Mainstreaming HIV/AIDS using a Community-led Rights-based Approach: A Case Study of Acord Tanzania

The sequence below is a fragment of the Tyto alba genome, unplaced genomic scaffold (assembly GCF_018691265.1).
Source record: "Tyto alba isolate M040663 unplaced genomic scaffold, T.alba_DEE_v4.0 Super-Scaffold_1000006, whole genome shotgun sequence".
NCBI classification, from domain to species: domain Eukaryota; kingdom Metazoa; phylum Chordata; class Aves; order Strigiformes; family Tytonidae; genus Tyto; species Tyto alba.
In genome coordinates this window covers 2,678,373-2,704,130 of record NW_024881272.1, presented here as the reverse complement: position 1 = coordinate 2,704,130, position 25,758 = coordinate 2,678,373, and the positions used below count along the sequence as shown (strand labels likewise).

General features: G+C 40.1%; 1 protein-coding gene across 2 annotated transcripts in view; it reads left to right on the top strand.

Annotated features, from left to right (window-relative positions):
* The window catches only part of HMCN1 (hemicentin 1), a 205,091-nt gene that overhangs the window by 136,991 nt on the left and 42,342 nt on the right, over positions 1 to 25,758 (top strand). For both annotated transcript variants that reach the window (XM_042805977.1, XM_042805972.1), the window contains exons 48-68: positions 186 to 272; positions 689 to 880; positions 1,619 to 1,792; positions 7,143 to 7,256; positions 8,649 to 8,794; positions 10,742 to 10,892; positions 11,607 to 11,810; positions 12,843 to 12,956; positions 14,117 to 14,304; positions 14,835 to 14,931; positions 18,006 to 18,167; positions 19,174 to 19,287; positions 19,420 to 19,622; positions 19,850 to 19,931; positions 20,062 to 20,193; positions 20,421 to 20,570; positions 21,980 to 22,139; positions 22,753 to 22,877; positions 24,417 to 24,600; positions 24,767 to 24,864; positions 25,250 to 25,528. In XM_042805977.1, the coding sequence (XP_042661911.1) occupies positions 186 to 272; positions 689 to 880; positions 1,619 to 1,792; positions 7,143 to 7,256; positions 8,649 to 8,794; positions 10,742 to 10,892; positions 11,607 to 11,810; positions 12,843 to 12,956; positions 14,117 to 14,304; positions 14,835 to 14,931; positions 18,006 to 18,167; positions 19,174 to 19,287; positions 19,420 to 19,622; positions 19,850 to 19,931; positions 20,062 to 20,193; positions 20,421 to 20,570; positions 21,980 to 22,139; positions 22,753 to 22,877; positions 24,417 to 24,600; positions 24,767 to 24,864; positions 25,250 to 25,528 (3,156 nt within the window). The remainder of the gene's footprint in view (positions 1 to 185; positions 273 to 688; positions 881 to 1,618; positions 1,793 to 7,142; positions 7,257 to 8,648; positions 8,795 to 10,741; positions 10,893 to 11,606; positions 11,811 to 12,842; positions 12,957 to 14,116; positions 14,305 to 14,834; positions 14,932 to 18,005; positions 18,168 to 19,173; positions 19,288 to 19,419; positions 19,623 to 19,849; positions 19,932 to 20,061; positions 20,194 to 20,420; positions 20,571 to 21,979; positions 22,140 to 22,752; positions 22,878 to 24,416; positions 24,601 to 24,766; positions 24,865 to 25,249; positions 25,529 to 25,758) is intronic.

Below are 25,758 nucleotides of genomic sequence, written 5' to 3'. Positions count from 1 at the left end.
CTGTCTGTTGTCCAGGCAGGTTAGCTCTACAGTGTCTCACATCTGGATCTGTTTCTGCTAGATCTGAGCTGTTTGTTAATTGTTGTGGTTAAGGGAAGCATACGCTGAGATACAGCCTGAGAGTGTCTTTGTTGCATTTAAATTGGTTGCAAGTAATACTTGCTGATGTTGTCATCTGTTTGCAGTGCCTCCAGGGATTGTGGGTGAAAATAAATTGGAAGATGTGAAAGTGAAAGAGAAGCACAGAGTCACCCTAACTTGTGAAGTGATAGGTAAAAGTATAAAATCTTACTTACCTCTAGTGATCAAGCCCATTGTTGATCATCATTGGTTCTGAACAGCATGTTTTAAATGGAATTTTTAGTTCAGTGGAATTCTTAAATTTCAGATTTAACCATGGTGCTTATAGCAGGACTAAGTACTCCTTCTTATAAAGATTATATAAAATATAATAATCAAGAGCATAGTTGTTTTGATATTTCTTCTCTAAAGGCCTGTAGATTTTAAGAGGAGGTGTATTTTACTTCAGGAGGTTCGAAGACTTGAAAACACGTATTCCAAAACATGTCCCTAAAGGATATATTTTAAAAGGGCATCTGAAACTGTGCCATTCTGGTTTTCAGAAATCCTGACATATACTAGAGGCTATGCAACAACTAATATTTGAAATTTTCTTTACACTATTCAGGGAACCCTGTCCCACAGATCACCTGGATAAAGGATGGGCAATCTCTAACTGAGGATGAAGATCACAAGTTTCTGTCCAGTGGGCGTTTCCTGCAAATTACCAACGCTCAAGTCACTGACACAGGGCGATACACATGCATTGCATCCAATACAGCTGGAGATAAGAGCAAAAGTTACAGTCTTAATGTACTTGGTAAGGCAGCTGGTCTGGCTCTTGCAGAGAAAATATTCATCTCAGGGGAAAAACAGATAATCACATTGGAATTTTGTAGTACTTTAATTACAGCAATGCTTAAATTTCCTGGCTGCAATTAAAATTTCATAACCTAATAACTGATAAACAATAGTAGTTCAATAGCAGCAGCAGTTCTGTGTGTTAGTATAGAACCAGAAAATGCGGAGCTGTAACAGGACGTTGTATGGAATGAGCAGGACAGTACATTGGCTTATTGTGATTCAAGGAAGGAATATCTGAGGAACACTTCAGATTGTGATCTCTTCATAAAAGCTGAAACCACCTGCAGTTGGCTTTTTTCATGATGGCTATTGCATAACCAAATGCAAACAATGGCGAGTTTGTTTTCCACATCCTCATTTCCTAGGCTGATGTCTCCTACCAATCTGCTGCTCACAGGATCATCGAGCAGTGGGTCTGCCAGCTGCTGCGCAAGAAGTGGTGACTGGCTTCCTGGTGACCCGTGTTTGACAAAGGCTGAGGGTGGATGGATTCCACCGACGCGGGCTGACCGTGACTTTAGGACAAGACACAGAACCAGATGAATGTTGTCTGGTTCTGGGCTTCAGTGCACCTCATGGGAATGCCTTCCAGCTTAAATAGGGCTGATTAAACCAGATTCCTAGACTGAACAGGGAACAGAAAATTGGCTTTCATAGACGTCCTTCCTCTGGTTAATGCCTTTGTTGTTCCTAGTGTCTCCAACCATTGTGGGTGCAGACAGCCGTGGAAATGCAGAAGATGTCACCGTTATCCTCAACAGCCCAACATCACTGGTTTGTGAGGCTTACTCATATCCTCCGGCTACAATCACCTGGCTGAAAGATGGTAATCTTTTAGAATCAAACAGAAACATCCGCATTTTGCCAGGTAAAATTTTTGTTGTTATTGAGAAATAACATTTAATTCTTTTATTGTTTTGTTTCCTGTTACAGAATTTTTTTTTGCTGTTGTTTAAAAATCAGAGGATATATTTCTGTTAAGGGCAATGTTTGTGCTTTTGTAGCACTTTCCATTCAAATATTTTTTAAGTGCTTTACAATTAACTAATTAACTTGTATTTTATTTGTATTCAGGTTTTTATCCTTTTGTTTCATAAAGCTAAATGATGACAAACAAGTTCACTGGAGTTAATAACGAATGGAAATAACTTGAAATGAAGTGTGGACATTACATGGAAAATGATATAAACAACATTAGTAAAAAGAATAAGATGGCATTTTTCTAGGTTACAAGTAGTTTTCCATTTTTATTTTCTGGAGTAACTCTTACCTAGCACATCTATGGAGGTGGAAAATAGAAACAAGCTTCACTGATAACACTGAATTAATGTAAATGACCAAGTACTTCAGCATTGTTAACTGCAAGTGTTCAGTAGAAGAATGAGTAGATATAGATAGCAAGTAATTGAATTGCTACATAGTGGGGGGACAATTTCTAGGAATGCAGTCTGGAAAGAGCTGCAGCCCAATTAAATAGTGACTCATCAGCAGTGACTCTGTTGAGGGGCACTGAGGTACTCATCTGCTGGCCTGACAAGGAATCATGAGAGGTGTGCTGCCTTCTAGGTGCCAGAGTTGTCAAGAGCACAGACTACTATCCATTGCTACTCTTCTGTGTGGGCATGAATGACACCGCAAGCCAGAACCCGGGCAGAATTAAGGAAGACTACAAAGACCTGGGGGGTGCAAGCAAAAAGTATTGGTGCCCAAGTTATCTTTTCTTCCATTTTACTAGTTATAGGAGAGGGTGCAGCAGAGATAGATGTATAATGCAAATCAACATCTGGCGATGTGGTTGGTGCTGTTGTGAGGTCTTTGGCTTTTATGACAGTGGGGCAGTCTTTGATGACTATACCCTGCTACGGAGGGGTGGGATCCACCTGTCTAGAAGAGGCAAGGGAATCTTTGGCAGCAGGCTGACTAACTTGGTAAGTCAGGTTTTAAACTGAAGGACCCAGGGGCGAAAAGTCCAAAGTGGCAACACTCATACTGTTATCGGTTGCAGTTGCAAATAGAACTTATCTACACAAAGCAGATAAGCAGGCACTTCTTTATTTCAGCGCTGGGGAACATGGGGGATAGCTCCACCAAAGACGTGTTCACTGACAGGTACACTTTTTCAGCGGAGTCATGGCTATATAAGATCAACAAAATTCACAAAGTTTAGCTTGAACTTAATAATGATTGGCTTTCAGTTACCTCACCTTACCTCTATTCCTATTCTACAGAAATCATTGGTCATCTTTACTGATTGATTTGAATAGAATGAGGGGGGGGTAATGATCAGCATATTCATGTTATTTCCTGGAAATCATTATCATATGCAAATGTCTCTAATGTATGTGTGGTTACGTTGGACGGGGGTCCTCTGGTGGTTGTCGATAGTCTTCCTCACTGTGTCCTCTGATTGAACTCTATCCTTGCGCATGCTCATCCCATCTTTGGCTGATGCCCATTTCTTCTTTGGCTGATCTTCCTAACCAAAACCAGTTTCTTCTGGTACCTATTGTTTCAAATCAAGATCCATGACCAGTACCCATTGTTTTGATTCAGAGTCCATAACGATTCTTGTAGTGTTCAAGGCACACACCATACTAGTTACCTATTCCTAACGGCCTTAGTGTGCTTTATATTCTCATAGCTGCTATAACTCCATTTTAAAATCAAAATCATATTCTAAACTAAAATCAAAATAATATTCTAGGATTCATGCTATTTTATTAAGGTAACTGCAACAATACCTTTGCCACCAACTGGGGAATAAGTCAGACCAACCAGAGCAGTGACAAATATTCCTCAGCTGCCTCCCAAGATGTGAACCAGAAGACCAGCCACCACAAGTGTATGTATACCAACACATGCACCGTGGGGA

There is increasing pressure for development agencies to play a role in developing an ‘AIDS-competent’ society - one where everyone is able to assess and make decisions about factors related to the causes and consequences of HIV/AIDS and to generate the means and mobilise the resources to respond to HIV/AIDS. Mainstreaming HIV/AIDS into the core business of development has been seen as an important part of the process of achieving this vision of society. But the question of what mainstreaming means in practice and how a community-led NGO should go about it, is still being debated. The role of the community becomes critical at every level, from on-the-ground services through to national-level policies. The process of moving towards AIDS competence needs to evolve through a spiral of learning, action and reflection, challenging problems and making the best use of available opportunities. By promoting the role of the community, HIV/AIDS becomes fully mainstreamed into sustainable and relevant development plans. ACORD Tanzania’s experiences suggest that mainstreaming HIV/AIDS goes hand in hand with a rights- based approach, as it allows the agency to identify and tackle some of the underlying causes of HIV/AIDS vulnerability which are rooted in social inequality and social exclusion. The active involvement of people living on the margins of society can be facilitated by addressing lack of knowledge and/or denial of individual rights to information, power, goods and services. In the context of HIV/AIDS, this approach entails tackling the deep-seated gender inequalities that greatly increase the vulnerability of women and young girls (as well as men and boys), whilst at the same time challenging the stigma and discrimination of PLHA.